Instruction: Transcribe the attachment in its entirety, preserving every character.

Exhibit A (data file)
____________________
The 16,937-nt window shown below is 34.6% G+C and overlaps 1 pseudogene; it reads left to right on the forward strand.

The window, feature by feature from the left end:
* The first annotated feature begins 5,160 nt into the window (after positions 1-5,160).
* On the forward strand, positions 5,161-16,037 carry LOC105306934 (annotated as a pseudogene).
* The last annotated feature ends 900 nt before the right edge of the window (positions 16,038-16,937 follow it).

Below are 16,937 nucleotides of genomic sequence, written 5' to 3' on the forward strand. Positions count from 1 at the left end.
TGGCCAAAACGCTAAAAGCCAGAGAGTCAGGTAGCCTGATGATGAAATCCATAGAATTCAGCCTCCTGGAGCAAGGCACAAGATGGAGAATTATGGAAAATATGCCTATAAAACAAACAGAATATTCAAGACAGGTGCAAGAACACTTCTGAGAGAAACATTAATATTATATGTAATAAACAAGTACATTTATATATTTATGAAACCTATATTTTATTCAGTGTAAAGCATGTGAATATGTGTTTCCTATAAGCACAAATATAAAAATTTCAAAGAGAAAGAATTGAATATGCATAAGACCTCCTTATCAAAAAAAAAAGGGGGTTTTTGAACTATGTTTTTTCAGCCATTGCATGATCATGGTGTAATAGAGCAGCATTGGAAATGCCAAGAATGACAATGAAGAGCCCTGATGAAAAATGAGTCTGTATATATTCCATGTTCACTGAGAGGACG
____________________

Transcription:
The 16,937-nt window shown below is 34.6% G+C and overlaps 1 pseudogene; it reads left to right on the forward strand.

The window, feature by feature from the left end:
* The first annotated feature begins 5,160 nt into the window (after positions 1-5,160).
* On the forward strand, positions 5,161-16,037 carry LOC105306934 (annotated as a pseudogene).
* The last annotated feature ends 900 nt before the right edge of the window (positions 16,038-16,937 follow it).

Below are 16,937 nucleotides of genomic sequence, written 5' to 3' on the forward strand. Positions count from 1 at the left end.
TGGCCAAAACGCTAAAAGCCAGAGAGTCAGGTAGCCTGATGATGAAATCCATAGAATTCAGCCTCCTGGAGCAAGGCACAAGATGGAGAATTATGGAAAATATGCCTATAAAACAAACAGAATATTCAAGACAGGTGCAAGAACACTTCTGAGAGAAACATTAATATTATATGTAATAAACAAGTACATTTATATATTTATGAAACCTATATTTTATTCAGTGTAAAGCATGTGAATATGTGTTTCCTATAAGCACAAATATAAAAATTTCAAAGAGAAAGAATTGAATATGCATAAGACCTCCTTATCAAAAAAAAAAGGGGGTTTTTGAACTATGTTTTTTCAGCCATTGCATGATCATGGTGTAATAGAGCAGCATTGGAAATGCCAAGAATGACAATGAAGAGCCCTGATGAAAAATGAGTCTGTATATATTCCATGTTCACTGAGAGGACG